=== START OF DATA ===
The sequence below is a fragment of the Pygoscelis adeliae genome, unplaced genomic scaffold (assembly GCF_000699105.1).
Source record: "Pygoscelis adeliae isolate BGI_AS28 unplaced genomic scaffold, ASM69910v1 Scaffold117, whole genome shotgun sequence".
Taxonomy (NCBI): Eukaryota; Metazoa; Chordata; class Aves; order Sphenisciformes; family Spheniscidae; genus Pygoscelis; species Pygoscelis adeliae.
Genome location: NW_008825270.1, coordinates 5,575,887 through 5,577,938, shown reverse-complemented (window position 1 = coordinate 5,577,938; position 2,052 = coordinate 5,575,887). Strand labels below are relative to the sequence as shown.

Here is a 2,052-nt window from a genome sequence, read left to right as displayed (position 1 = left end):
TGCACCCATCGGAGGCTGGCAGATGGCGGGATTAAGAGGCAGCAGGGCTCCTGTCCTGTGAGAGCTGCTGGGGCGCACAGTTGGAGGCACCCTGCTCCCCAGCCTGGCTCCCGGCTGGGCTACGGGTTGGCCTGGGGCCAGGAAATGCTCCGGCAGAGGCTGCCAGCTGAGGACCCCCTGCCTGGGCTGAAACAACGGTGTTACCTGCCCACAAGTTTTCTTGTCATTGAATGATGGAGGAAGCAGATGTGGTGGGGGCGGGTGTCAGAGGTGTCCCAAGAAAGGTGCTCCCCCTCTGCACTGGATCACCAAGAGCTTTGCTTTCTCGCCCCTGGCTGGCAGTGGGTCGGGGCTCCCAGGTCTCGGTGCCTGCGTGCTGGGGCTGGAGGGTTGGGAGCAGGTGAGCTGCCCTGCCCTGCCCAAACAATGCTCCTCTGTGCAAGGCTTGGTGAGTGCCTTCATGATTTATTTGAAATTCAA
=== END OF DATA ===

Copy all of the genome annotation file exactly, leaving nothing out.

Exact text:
The sequence below is a fragment of the Pygoscelis adeliae genome, unplaced genomic scaffold (assembly GCF_000699105.1).
Source record: "Pygoscelis adeliae isolate BGI_AS28 unplaced genomic scaffold, ASM69910v1 Scaffold117, whole genome shotgun sequence".
Taxonomy (NCBI): Eukaryota; Metazoa; Chordata; class Aves; order Sphenisciformes; family Spheniscidae; genus Pygoscelis; species Pygoscelis adeliae.
Genome location: NW_008825270.1, coordinates 5,575,887 through 5,577,938, shown reverse-complemented (window position 1 = coordinate 5,577,938; position 2,052 = coordinate 5,575,887). Strand labels below are relative to the sequence as shown.

Here is a 2,052-nt window from a genome sequence, read left to right as displayed (position 1 = left end):
TGCACCCATCGGAGGCTGGCAGATGGCGGGATTAAGAGGCAGCAGGGCTCCTGTCCTGTGAGAGCTGCTGGGGCGCACAGTTGGAGGCACCCTGCTCCCCAGCCTGGCTCCCGGCTGGGCTACGGGTTGGCCTGGGGCCAGGAAATGCTCCGGCAGAGGCTGCCAGCTGAGGACCCCCTGCCTGGGCTGAAACAACGGTGTTACCTGCCCACAAGTTTTCTTGTCATTGAATGATGGAGGAAGCAGATGTGGTGGGGGCGGGTGTCAGAGGTGTCCCAAGAAAGGTGCTCCCCCTCTGCACTGGATCACCAAGAGCTTTGCTTTCTCGCCCCTGGCTGGCAGTGGGTCGGGGCTCCCAGGTCTCGGTGCCTGCGTGCTGGGGCTGGAGGGTTGGGAGCAGGTGAGCTGCCCTGCCCTGCCCAAACAATGCTCCTCTGTGCAAGGCTTGGTGAGTGCCTTCATGATTTATTTGAAATTCAA